On July 21, we took the family out to Assateague Island (MD) on our first major camping trip in the bus. Previously, we stuck to trips within our AAA towing range as we got to know our new addition. I also spent the first part of July taking care of some issues that popped up. Unfortunately, because this blog did not exist at the time, these issues were not documented photographically. While the issues mostly involved little stuff like adding missing cooling tin, seals, or correcting some minor PO hacks, we did have to replace the transmission.
The transmission was the most concerning component on the bus. One of two unknowns (the engine the other) at the time of purchase, it had repeatedly refused to go into 3rd gear (either up or down shifting) without some serious finagling. While the engine continued to run strong, the trans just remained temperamental and a little noisy. Hoping that it would last through the summer, I planned to drop it during the winter months, rebuild the nosecone and make sure the front linkage bushing/shifter were good (rear bushings and coupling were replaced by PO). In a vain attempt to help it along, I purchase a gallon of gear oil with the intention of changing the trans oil. I had the perfect weekend picked out for the job. On July 3rd, we’d be heading up to Leesburg (about an hour away) for a beer festival. Not only would this trip provide nice warm trans oil to drain when we got home, but we would come home minus the kids as they were staying with Martha’s parents. I’d have a whole afternoon to get the work done without interruption!
During the trip up to Leesburg, the transmission behaved as usual but it wasn’t happy in the 35-45 mph range. The ride at that speed was not smooth but rather consisted of surges. I had only noticed this particular issue before when driving through the historical sections of Fredericksburg and Winchester at very slow speeds. Luckily, the slower country roads were only a small portion of the trip and the bus ran strong on the remaining highways. In the back of my mind was our upcoming trip to Assateague; a 4-hour trip that made me a bit nervous. I told myself it still would not be impossible to get back home if we had an issue and hoped some new oil might breathe some life into the trans – hey I’ve heard it worked for others:)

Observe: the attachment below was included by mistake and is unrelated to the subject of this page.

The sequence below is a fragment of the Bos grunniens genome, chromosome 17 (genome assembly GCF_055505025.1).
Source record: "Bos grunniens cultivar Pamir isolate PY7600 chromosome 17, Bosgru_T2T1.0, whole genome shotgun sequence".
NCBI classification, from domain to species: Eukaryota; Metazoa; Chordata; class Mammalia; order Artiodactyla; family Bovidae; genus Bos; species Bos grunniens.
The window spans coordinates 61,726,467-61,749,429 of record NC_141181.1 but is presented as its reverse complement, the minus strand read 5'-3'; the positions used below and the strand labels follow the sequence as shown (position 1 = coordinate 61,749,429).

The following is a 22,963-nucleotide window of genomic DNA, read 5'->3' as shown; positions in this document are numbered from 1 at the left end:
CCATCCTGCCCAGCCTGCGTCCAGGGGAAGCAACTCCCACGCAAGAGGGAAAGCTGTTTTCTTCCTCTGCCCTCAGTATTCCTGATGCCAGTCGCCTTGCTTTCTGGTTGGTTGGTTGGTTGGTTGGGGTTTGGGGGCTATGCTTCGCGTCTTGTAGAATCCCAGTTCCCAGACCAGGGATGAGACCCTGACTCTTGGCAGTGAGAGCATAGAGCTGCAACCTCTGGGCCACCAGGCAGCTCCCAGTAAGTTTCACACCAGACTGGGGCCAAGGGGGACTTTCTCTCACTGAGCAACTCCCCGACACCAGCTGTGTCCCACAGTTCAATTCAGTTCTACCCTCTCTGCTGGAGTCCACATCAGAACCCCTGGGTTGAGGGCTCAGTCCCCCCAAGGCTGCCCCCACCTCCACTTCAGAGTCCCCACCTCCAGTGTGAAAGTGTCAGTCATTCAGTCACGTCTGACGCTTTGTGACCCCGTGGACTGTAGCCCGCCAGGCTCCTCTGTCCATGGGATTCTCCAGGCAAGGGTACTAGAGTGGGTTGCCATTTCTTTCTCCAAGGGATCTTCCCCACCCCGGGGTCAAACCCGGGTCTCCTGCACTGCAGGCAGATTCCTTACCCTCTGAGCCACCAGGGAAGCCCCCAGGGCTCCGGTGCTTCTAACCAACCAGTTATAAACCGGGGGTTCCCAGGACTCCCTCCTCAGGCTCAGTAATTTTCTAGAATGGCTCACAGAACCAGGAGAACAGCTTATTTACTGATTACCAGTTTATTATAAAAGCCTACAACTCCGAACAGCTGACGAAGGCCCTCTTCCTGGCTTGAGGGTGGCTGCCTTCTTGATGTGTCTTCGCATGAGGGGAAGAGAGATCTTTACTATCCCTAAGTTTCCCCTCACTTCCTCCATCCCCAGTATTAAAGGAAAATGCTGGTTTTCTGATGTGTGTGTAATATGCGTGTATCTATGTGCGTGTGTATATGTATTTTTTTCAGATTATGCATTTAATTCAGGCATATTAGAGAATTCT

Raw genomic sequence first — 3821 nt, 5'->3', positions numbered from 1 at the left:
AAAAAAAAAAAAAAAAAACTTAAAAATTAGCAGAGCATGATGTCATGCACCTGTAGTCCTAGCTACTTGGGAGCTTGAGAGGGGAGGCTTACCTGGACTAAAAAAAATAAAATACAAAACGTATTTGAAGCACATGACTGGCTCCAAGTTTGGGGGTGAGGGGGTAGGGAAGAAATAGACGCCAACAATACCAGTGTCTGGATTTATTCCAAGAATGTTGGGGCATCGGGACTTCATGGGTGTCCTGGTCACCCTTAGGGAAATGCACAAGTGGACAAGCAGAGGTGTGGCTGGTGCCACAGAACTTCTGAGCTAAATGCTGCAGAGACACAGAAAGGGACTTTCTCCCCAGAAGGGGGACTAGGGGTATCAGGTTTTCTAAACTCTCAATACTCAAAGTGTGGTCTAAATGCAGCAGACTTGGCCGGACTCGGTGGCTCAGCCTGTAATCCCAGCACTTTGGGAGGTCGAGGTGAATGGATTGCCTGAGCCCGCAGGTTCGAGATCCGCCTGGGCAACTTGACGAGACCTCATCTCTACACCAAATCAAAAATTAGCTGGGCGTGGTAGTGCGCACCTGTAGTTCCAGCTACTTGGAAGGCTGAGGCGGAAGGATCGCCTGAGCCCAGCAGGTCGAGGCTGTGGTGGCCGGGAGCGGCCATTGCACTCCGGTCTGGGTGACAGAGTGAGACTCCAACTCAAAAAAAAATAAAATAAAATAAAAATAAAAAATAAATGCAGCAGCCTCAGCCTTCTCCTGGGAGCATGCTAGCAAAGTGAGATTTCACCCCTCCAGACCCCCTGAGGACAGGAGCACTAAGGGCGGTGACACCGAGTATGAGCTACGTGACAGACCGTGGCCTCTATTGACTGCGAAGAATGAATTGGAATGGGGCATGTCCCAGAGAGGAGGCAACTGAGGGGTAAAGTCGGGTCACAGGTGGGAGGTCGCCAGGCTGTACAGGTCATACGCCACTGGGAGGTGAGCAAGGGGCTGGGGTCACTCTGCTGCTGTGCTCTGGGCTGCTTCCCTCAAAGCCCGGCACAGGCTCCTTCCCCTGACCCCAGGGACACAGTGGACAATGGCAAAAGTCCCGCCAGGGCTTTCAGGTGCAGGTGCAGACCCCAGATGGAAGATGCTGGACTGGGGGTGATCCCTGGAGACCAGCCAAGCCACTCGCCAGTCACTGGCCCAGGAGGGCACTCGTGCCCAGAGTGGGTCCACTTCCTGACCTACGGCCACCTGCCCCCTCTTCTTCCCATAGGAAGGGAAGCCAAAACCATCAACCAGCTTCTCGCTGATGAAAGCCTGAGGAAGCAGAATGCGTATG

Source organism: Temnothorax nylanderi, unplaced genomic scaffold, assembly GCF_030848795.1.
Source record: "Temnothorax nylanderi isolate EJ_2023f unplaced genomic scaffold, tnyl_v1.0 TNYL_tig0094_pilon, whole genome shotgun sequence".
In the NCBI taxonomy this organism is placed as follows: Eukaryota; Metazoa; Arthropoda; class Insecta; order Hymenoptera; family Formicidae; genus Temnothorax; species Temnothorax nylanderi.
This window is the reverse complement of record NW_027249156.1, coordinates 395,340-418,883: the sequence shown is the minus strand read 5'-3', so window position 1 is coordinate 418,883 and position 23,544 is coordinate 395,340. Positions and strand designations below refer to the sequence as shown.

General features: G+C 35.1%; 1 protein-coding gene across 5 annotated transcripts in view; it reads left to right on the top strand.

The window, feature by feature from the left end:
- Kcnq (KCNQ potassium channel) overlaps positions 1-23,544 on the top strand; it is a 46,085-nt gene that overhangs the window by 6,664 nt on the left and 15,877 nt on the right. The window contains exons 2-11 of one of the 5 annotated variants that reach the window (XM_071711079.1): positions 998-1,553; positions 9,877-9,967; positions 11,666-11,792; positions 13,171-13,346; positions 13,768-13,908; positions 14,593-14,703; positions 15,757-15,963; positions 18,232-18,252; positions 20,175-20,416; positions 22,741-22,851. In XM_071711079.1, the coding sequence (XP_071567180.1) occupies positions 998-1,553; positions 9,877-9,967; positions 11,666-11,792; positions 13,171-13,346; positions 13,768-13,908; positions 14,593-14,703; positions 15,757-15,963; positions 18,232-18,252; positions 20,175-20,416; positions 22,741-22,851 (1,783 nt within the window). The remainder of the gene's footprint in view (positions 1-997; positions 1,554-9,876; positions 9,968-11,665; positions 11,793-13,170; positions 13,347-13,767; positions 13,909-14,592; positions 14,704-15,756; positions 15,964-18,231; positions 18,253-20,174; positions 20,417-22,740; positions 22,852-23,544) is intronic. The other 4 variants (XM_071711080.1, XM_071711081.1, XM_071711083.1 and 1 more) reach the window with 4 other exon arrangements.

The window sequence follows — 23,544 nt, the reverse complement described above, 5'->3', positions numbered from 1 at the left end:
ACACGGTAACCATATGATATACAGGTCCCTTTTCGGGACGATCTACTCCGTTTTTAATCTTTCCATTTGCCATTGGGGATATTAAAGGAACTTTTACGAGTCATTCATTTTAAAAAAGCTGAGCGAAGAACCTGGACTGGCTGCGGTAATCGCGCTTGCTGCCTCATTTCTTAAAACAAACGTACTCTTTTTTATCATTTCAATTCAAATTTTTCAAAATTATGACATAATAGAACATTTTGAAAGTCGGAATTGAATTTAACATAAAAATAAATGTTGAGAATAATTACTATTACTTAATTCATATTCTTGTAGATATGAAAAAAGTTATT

The trip home from Leesburg went without a hitch, the bus ran great on the highways and when we turned onto the country roads, the surging didn’t seem as bad was it was that morning. About 20 minutes from home, the gear shift popped out of 4th gear without warning, noise, or change in driving. Reaching over, I shifted back into 4th only to find it would not stay there. Crap!! Well, at least we weren’t on our way to Assateague and were pretty close to home! I managed to drive another 10 min holding the shifter in 4th gear and the bus drove just fine. At the 10 min mark, I needed to make a left turn and ended up stopping for oncoming traffic. I made the turn, shifted easily through 1st, 2nd, 3rd, and then into 4th. Wow, it wasn’t popping out of 4th! For the next 5 minutes we drove along just fine….. until we needed to make a right turn. As I slowed down, I found I could not shift out of 4th; it was locked up!
The people standing in their front yard around the corner looked up as we turned at a snail’s pace and ever so slowly crept down the road. Stuck in 4th, I could not gain speed easily and hoped to get over the hump in front of us and use the downhill beyond to get us back up to speed. Took a bit of clutch burning, but we got over the hump, down the hill and back up to speed. If we were on the major roads, instead of these country ones, I’m not sure we would have made it home. One red light and we’d be done! But at this point I knew we could get home and was very happy we took the leisurely route! When we came to our driveway, I realized I would have to slow down to a crawl to make the turn between our two brick pillars guarding the driveway. This would most likely prevent us from making it up the hill to our house. Slowing down, I tried to make the widest turn possible in order to maintain speed. As we passed the pillars, I started feathering the clutch in hopes of gaining some momentum for the hill, but it was not enough. We made it about ¾ of the way up the hill before running out of steam (keep in mind we have a very long driveway) and had to get the tow rope and a neighbor to help pull the bus into the garage. In true VW fashion, though hurting, our bus got us home! Standing in the garage looking at her, I reflected on the fact that she also saved me from wasting the new gear oil and provided a kids free afternoon for Martha and I to hang out!
Fortunately, I had a spare trans in the parts I (for some unknown reason) did not get rid of years ago and spent the next 2 weeks cleaning it up, swapping it with the broken one, and tackling all the small projects I mentioned at the beginning of this post. This was a great time to get to know the bus a bit better and learn about the dual kadrons that came with her. A lot of time was spent negotiating PO “solutions”. As I worked through it all, I began to feel these projects seemed more like a test than normal “fix it” projects. I’m sure the bus was determining my commitment to her and my knowledge of how to take care of her. I know this might sound odd, but anyone who has spent time with an old VW knows what I’m talking about. After lots of patience and improvements she ran great! The best she’s run since we got her (and with a week to spare before our big trip!!
To work out any remaining kinks, we headed out to a camping spot about an hour away. The only issue that came up was a broken driver’s side window regulator, but in the heat of summer I really didn’t mind the window stuck down.